Make This Humble Wood Look Like A Million Bucks

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Antique pine often lias a dark, mellow color. Unfortunately, when woodworkers try to duplicate that color on new pine by using stain, the results arc usually disappointing. It's easy to end up with mega-blotches and it's hard to avoid "grain reversal," a peculiar effect that makes stained pine look unnatural (photo below), h doesn't have to be that way, though. If you follow the process presented here, you can give pine deep, rich-looking color without losing its natural appearance.

Pine is hard to stain for a couple of reasons. First, its grain is unevenly dense. Typical wood stains cause grain reversal because they color pine's porous earlywood, but can't penetrate its dense latewood. Second, pine's surface is usually loaded with randomly occurring figure and super-absorbent pockets that suck up stain and look blotchy.

T his staining process includes four ingredients, glue size, water-soluble wood dye, dewaxed shellac and oil-based glaze. Our process isn't fast, because there are several steps. But it isn't hard, and it's home-shop friendly. You don't need any special finishing equipment, just brushes and rags.

In a nutshell, the glue size partially seals the wood's surface to control blotching. Dyes penetrate both the early-wood and latewood, so they minimize grain reversal. Shellac and glaze add color in layers, creating depth and richness. This coloring process works on all types of pine, although the end result varies from one \ species to another.

Staining usually causes blotches and always makes pine's porous earlywood darker than its dense latewood, just the opposite of unstained pine (inset).This transformation is called "grain reversal."

52 American Woodworker

Staining usually causes blotches and always makes pine's porous earlywood darker than its dense latewood, just the opposite of unstained pine (inset).This transformation is called "grain reversal."

Grain Reversal Pine

Look Before You Leap

Before you touch your project with a brush or rag, get familiar with the materials and the process by practicing on good-sized pieces of scrap. Experiment on end grain, face grain and veneered stock. Practice until you're comfortable with the process and know what to expect.

Fix Loose Knots

Before you sand, stabilize any loose knots b\ dribbling epoxy into the gaps (Photo A, at left). To make cleanup easier. keep it off' the surrounding wood surfaces. After the epoxy has set, sand it flush with the surface. Clear epoxy transmits the dark color of the knot. If \our epoxy cures milky-white, color it later with artists oil, after you've dyed the wood and sealed it with shellac.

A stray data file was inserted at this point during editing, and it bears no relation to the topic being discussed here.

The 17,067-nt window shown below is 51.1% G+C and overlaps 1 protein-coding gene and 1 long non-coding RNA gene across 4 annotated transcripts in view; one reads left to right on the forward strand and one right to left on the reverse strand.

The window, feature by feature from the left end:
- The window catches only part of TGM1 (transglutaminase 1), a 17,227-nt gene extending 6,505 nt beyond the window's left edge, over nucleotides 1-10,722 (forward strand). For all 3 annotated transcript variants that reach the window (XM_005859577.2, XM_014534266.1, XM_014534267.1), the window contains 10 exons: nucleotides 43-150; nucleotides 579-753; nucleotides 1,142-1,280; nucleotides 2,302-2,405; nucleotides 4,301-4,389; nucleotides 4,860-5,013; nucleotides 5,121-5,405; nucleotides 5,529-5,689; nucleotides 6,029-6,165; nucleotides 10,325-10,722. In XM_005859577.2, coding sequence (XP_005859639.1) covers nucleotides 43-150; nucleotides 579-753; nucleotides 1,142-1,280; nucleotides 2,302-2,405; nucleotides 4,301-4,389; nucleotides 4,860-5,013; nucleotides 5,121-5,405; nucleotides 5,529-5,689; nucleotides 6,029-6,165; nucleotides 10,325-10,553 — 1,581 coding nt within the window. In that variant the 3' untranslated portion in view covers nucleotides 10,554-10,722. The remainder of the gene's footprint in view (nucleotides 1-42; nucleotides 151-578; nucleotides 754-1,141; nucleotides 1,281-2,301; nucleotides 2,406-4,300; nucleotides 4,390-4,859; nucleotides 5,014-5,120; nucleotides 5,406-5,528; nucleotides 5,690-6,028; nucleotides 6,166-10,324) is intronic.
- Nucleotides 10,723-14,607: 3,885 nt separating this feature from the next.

Sand Thoroughly

A good-looking finish always starts with .1 thorough sand-ingjob. especially with a soft wood like pine. Here are some guidelines:

Sand with a block. Orbital sanders leave swirl marks that make the stained surface look muddy. After power sanding, always sand by hand, using a block, before you go on to the next grit (Photo B). Sanding with finger pressure alone wears away the soft eat lvwood, creating an uneven surface.

Change paper often. Pine gums up ordinary sandpaper with pitch-laden dust that quickly renders it useless. Dull paper mashes the wood fibers instead of cutting them, which also creates a muddy appearance when you stain. Stearated sandpaper, such as Norton 3X, lasts longer.

Sand up to 220 grit. First, level the surface with 100-grit paper. Then work through the grits to create finer and finer scratch patterns. 220-grit scratches are fine enough to disappear when you stain, as long as they don't go across the grain.

Raise the Grain

Invariably, sanding leaves some fibers bent over. Water-based finishes swell these fibers so they stand up, leaving a

2 Dissolve powdered dye in hot water. When the powder is completely dissolved, transfer the dye solution to a lidded container and let it cool.

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Responses

  • felix nagel
    What causes blotches when staining wood?
    9 years ago
  • Aristide
    How to build wooden humbler?
    9 years ago
  • Keiran Watson
    How to color pine without grain reversal?
    8 years ago
  • emppu
    How to minimize grain when staining pine?
    1 year ago

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